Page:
Daniel Semrau, from the Optical Networks Group at UCL, also defended his thesis virtually via Zoom, and although a little disappointed not to be examined fact-to-face, Daniel was able to celebrate with friends and several beers in Berlin. Throughout his PhD, Daniel enjoyed travelling to and attending conferences with colleagues the most: “I loved the atmosphere, the community stories, the drama and catching up with old friends and ex colleagues over some beers." Daniel is now at Infinera, but stayed with the TRANSNET Programme as a research associate throughout the summer months.

Eric Sillekens (a member of UCL’s Optical Networks Group) – our sixth doctoral graduate of 2020 – would have loved to experience an in-person viva complete with lunch, dinner and drinks, but unfortunately defending one's thesis online was now firmly part of the 'new normal' as a result of Covid-19 restrictions. Throughout his PhD, Eric valued his colleagues the most: “In our group, it feels like you’re surrounded by the smartest people, always willing to help, in an environment where everyone improves and has the greatest time in the process – you feel you can stay at your sharpest." Eric remains at UCL as a post-doc for the TRANSNET Programme.


Fast-forward to September, when Xianhe Yangzhang from the Optical Networks Group at UCL, successfully defended his thesis before moving to Beijing to join Huawei’s Research and Development team. Xianhe’s top tip for an online viva is to: "Dress up to show respect and boost your confidence, which is great for a remote viva because you can wear pajama pants, and nobody will know!"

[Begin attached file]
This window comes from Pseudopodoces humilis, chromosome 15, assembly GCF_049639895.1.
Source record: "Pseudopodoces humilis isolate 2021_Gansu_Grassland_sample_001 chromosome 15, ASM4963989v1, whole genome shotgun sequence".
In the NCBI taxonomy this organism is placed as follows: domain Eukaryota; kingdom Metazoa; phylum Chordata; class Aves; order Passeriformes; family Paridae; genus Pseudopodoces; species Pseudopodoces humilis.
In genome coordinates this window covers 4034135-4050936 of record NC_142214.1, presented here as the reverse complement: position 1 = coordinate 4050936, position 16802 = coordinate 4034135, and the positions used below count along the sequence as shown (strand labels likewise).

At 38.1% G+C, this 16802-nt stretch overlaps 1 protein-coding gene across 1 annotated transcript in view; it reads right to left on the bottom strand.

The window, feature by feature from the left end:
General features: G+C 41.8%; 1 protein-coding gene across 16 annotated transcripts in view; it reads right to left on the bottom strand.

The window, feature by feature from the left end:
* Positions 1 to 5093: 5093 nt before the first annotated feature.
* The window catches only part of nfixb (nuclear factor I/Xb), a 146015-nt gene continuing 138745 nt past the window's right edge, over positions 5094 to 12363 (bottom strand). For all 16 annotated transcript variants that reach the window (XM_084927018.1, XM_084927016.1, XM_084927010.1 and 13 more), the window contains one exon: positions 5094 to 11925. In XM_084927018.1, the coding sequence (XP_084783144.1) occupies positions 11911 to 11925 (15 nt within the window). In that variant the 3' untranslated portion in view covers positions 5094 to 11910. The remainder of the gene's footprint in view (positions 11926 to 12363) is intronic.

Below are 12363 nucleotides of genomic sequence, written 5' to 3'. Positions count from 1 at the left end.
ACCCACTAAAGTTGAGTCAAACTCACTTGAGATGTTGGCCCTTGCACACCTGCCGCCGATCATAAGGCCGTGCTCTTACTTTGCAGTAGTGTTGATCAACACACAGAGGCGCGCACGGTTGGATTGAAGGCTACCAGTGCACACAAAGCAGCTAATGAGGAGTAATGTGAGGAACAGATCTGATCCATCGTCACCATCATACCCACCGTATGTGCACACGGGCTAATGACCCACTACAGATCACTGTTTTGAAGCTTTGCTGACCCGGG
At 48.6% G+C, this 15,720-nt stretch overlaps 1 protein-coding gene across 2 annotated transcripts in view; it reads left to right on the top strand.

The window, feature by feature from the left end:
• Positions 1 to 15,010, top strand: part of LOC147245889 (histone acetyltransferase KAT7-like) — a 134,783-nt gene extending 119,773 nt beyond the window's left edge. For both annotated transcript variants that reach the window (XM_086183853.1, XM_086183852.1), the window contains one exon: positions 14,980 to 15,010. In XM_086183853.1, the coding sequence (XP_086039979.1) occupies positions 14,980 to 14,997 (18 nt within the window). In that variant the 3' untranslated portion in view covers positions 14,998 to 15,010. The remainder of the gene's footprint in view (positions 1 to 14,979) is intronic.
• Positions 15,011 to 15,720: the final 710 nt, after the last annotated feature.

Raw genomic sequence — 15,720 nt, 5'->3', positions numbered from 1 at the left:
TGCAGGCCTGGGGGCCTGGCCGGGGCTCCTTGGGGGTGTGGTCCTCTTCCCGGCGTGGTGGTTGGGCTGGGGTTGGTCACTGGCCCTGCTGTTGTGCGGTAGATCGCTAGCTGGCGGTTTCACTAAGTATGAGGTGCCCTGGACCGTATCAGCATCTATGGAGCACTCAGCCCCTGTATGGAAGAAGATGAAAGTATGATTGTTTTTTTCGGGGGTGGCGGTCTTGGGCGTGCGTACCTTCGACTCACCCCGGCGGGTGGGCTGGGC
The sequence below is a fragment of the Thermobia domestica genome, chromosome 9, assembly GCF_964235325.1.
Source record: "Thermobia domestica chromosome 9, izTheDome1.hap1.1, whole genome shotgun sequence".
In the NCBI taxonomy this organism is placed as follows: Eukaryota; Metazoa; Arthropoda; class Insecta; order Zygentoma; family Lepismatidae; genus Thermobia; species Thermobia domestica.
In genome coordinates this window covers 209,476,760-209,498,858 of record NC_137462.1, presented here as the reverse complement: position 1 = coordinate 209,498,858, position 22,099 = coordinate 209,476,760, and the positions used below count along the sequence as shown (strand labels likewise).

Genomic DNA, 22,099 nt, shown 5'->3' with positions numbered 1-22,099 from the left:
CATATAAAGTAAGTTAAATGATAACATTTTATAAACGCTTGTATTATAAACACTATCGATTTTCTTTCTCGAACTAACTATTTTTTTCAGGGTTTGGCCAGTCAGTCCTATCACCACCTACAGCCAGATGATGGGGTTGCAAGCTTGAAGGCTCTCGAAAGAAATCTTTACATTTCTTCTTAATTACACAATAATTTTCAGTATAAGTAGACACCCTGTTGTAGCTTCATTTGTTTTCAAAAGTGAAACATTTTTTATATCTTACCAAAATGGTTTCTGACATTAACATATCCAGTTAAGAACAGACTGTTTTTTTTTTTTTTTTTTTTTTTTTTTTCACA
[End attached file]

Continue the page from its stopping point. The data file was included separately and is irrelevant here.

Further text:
Boris VivaDecember

And finally, to December. Our most successful month with three TRANSNET associated students completing their PhDs.

Boris Karanov, trained for his PhD as a member of the Optical Networks Group at UCL, and is now working with TRANSNET friends and collaborators at the Technical University of Eindhoven as a post-doctoral researcher. One of the most challenging moments for Boris during his PhD was his industrial secondment at Bell Labs because: "It was hard to find the balance between academic and industrial environments, and it involved changing countries every year."

Tom Gerard and Kari Clark, members of UCL’s Optical Networks Group, both had their viva examinations during the final week of term before the Christmas break – what a wonderful way to end the year! In extended pieces for our blog series on student success, Kari recounts the highs and lows of his PhD, and Tom reflects on a daunting experience early into his PhD which left him feeling daunted and bewildered about what lay ahead…

We are extremely proud to see our student researchers succeed. Ten graduating students in 2020 is an absolute triumph especially considering the adversity of 2020. Well done and congratulations to all from the entire TRANSNET Programme.